August 17, 2017

048 Eggplants, Brinjals and Aubergines

048 shelton boersma

One of the amazing success stories of genetic engineering is the eggplant, known as the “brinjal” in Asia and the “aubergine” in Europe.  In the west it is occasional table fare, yet in many parts of Asia it is a daily staple.  Farmers in Bangladesh and India rely on doses of old-school insecticides to protect their crop, up to eighty a season, and not always with appropriate protection equipment.  The problem is insects that bore into the plant and into the fruit, destroying a crop.

One solution has been the use of the bacterial protein known as “Bt”, only that the plant produces itself to protect it from insects.  It is the same protein used in corn and cotton in other countries, including the USA. The new eggplant lines have been wonderfully accepted, and poor farmers in Bangladesh are making excellent profits from this technology, while making safer produce.

The story is told by Dr. Tony Shelton, Professor of Entomology with Cornell University in Geneva, NY.   The story has captured the interest of many, including science journalist and filmmaker Dr. Hidde Boersma.  Dr. Boersma has a Ph.D. in microbiology, and appreciates the potential contributions of genetic engineering.  He has captured the story of the eggplant in a beautiful documentary called Well Fed.   The documentary tells the story of the farmers that grow the plant, and the well-fed Europeans that change their attitude toward the technology when they see the beautiful ways it can benefit people.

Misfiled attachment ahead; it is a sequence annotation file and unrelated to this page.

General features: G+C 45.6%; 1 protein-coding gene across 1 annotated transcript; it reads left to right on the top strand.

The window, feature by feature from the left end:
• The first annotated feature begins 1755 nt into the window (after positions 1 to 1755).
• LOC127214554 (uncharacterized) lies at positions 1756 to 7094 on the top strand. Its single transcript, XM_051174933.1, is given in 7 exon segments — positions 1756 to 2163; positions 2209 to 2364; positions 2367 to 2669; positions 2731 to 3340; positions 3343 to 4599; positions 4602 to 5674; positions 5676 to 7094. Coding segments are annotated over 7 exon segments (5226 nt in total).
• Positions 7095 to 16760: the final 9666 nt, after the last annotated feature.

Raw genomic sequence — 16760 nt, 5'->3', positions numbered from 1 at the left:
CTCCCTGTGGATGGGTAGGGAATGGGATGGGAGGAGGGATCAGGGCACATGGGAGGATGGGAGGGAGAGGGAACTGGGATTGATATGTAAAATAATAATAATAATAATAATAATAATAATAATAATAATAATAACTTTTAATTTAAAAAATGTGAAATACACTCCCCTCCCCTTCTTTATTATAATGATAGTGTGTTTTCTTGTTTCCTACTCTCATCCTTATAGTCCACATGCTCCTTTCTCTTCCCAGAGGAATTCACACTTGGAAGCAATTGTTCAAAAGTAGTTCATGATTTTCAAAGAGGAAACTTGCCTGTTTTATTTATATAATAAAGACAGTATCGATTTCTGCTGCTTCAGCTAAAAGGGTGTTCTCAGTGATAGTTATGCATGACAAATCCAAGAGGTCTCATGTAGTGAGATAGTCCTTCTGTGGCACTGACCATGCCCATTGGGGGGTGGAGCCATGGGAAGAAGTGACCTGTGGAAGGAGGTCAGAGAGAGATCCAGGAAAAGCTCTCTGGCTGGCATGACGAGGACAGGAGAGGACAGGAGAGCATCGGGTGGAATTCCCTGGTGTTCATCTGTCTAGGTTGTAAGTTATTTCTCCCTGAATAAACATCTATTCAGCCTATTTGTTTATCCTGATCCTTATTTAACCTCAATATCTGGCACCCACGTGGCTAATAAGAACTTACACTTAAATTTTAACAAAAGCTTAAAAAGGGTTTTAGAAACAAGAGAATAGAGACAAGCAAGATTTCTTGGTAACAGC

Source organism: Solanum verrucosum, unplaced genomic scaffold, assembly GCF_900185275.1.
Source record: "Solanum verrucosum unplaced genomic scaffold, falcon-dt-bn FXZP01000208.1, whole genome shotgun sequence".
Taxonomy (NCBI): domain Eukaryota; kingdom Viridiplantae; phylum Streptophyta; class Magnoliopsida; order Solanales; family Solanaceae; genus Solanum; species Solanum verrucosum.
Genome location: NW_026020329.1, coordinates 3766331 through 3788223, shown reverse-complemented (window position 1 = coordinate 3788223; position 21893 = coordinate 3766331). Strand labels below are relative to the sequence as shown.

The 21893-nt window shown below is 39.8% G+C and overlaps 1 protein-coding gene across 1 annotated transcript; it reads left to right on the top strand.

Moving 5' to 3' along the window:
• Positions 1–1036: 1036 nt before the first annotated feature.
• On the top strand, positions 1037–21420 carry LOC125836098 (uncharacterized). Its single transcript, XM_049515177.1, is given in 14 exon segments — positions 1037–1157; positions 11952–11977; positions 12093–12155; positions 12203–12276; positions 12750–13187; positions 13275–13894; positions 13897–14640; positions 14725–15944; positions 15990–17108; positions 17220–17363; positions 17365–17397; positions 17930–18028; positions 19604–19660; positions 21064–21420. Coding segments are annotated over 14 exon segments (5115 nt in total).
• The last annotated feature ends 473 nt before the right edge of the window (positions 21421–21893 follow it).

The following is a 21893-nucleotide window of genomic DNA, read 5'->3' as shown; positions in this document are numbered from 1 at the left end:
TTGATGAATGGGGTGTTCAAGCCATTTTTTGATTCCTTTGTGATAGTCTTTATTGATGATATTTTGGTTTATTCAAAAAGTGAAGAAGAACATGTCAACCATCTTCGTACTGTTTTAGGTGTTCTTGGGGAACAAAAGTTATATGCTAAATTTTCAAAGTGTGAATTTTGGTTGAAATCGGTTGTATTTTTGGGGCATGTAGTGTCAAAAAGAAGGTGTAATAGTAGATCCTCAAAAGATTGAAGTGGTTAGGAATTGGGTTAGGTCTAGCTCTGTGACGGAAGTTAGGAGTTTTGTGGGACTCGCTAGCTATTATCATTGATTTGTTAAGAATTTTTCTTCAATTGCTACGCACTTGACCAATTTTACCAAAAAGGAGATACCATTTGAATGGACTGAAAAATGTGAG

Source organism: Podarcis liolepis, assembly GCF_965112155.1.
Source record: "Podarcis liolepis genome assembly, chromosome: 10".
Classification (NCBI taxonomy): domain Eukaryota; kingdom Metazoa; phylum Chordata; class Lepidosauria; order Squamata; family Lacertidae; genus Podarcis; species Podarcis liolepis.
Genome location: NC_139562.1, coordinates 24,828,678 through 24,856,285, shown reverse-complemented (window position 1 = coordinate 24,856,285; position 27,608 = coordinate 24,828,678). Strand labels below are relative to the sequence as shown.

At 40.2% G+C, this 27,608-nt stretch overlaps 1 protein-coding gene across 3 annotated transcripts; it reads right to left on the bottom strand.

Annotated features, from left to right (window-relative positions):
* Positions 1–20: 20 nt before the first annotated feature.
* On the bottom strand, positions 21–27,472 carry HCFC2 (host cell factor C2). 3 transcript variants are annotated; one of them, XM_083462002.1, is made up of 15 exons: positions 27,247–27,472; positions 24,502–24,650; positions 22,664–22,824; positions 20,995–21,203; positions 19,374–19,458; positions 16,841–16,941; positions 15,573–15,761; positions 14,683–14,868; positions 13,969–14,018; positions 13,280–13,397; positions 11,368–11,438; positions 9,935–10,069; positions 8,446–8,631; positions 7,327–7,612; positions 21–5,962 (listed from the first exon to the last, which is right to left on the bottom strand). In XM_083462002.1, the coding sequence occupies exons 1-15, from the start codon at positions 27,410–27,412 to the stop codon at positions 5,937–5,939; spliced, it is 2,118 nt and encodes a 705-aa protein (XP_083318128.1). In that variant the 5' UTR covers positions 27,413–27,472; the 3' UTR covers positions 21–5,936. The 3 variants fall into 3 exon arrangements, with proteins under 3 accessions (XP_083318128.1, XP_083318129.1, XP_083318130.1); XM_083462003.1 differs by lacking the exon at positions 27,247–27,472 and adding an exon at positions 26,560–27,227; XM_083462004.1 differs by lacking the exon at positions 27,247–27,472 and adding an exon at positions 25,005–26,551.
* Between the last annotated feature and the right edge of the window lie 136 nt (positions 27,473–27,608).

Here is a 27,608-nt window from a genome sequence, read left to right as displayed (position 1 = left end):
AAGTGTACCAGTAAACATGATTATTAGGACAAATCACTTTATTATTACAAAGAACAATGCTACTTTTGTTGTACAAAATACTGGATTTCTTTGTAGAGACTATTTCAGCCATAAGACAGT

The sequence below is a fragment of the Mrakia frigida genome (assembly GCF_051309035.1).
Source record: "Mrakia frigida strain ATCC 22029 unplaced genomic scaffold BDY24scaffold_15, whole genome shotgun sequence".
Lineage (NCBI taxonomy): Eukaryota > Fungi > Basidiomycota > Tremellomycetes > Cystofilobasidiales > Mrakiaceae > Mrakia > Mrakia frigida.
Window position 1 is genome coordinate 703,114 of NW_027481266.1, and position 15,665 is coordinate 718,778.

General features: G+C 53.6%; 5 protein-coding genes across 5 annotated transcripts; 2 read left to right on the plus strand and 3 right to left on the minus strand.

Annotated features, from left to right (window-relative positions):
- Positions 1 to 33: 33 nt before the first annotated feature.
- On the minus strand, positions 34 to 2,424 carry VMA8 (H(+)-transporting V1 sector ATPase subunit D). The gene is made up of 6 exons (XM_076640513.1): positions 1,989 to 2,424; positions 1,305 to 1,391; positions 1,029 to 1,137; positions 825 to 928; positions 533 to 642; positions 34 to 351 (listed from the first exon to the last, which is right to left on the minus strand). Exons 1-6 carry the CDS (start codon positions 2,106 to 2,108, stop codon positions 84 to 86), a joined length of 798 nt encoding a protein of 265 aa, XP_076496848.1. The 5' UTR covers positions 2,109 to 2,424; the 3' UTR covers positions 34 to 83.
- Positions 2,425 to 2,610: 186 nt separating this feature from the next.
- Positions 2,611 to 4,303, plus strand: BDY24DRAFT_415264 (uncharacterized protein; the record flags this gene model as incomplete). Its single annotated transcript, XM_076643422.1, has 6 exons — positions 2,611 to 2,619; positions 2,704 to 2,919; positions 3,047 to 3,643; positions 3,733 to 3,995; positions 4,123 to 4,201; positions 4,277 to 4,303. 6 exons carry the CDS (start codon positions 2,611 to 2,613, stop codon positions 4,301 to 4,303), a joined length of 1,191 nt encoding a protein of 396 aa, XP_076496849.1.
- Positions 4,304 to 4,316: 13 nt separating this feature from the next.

Website for Dr. Tony Shelton   here, but this is the website to the Bt Brinjal project.

Website for Dr. Hidde Boersma  here  

This link is Hidde Boersma’s beautiful prelude to the documentary, sharing much of the same footage.

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4 Comments on 048 Eggplants, Brinjals and Aubergines

  1. Wow, even I was shocked at how much Shelton said that Greenpeace is spending on keeping farmers from access to this. Why would they stand in the way of this–and how do they sleep at night? I will never understand them.

    It was also nice to hear Hidde’s backstory. When he pinged me with his Al Jazeera story, I thought it was just a well-done piece. I didn’t realize it was part of a larger quest to change his friends’ minds! That’s very cool.

    You should link the Al Jazeera piece in your post. It was really excellent.

  2. Thanks for an interesting and enlightening podcast. I’d be interested to know more about resistance management strategies for this crop, since these are such an important piece of the puzzle. I would go so far as to suggest resistance management/stewardship in general as future topic.

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